CRIME: Footprints in the Foothills

Monday, Jan. 08, 1951

It was odd how clumsy a first-rate state highway cop could be when it came to investigating a murder. The thin body of 20-year-old Margaret Senteney, bruised and garroted, lay sprawled face upward in the sagebrush, when Undersheriff John Ross and Highway Patrolman Leonard Kirkes got to the scene one day in August 1942. The place was a desolate corner of Maestro Leopold Stokowski's rambling foothill estate, high above Margaret's home town of Carpinteria on the Southern California coast. The only clues were a couple of big footprints and a tire track —and despite Undersheriff Ross's warnings, Patrolman Kirkes managed to trample all over them.

Nonetheless, Ross was glad to have his old friend as a partner on such a tough police case. Kirkes, a handsome, strapping fellow, knew everybody in Carpinteria, where his father had been pastor of the Community Church. Patrolman Kirkes was himself a good churchman, the father of a six-year-old youngster, a helper in Boy Scout activities, and member of the Lions Club. He was pretty bright, too: a Vanderbilt University graduate (letterman in football and basketball), he had been top man in his examination for the California state highway patrol.

Whisky & Coke

The two of them worked together on the Senteney murder until they ran out of hunches. Then one night Undersheriff Ross's telephone rang. A scared and breathless Carpinteria liquor dealer had something to tell him: "It was a cop that did the murder. I know which one. It was Leonard Kirkes." Kirkes had bought a pint of whisky and two Cokes from him on the afternoon of the day Margaret disappeared, said the dealer.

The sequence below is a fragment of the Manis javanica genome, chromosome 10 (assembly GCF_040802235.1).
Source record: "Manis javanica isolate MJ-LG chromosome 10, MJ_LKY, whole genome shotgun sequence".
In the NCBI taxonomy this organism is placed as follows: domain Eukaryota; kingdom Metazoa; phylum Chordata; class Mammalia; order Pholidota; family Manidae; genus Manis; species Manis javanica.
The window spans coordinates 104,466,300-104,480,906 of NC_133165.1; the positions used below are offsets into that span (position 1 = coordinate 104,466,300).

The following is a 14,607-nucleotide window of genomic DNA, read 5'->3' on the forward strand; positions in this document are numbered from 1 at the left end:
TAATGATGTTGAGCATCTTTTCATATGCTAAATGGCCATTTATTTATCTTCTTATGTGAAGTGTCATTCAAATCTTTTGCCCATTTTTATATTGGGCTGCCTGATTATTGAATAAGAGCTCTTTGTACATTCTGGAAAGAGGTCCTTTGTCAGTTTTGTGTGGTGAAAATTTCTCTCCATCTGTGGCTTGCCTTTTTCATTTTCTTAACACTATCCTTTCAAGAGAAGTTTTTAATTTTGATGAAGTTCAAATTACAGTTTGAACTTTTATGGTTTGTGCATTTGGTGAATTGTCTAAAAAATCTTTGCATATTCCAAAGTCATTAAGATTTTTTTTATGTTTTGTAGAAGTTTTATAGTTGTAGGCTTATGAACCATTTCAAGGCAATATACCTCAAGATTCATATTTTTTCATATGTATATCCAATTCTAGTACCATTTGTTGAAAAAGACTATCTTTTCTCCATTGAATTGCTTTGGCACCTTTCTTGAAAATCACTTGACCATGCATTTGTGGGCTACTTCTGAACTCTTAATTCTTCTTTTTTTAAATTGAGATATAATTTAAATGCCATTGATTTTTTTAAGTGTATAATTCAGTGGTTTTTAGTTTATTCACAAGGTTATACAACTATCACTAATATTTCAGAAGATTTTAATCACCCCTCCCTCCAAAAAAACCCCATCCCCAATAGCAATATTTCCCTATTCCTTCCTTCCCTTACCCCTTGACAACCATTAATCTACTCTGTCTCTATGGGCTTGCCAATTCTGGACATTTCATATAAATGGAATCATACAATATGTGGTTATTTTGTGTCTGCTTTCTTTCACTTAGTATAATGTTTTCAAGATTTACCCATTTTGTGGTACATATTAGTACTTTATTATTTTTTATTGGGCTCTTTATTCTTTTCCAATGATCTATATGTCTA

"On the fourth day after the body was found he comes back into my store," the liquor man went on. "He walks up & down, nervous as a cat, while I'm serving the other customer. Then, when the other guy's gone out, Kirkes says that the tracks near the body looked just like the tread of his car's tires. So he needs an alibi, and he tries to get me to say I sold him the liquor at 7:30 p.m. on the night of the murder. That isn't true."

John Ross kept the news under his tan Stetson and went to work. He discovered that right after the murder Kirkes had ordered his coupe repainted, though the garage man insisted it didn't need paint. That same week the big patrolman grabbed an air hose away from a service station man and cleaned out the rear compartment of his car himself. Moreover, a faint mark on the dead girl's legs looked like the pattern of a rear-compartment floor mat found only in Ford coupes. The mat in Kirkes' 1939 Ford was missing.

John Ross huddled with the district attorney; together they confronted Kirkes and accused him of murder. He refused to say anything. Privately, the D.A. shook his head and admitted that he would need a lot more evidence before he could make a case stand up against a man of Patrolman Kirkes' reputation. Kirkes went blithely back to his motorcycle, left town six months later for wartime Red Cross duty in the Aleutians.

Two Who Saw

The year after Len Kirkes got back to Carpinteria, John Ross was elected sheriff of Santa Barbara county. He and Kirkes would chat together whenever they met, but Ross never took the Senteney murder file off the top of his desk. One day last September, a woman reported that Kirkes had tried to molest her ten-year-old son. The sheriff jailed Kirkes and prayed that some timid murder witnesses might turn up, now that the big ex-cop was locked up.

They did. One was a school chum of Margaret Senteney's who had taken a walk on the night of the murder. She had seen Margaret get into a car. "It was Mr. Kirkes' grey car," she said. Another witness, an aged Italian truck farmer, swore to watching the patrolman drive down out of the foothills early on the morning after the murder.

Last week, after listening to Sheriff Ross's evidence and Kirkes' denials, a jury found Kirkes guilty of second-degree murder and recommended no leniency (mandatory penalty: five years to life). John Ross went back to his office in Santa Barbara's stucco courthouse and locked up the Senteney file, which he and Len Kirkes had begun eight years before.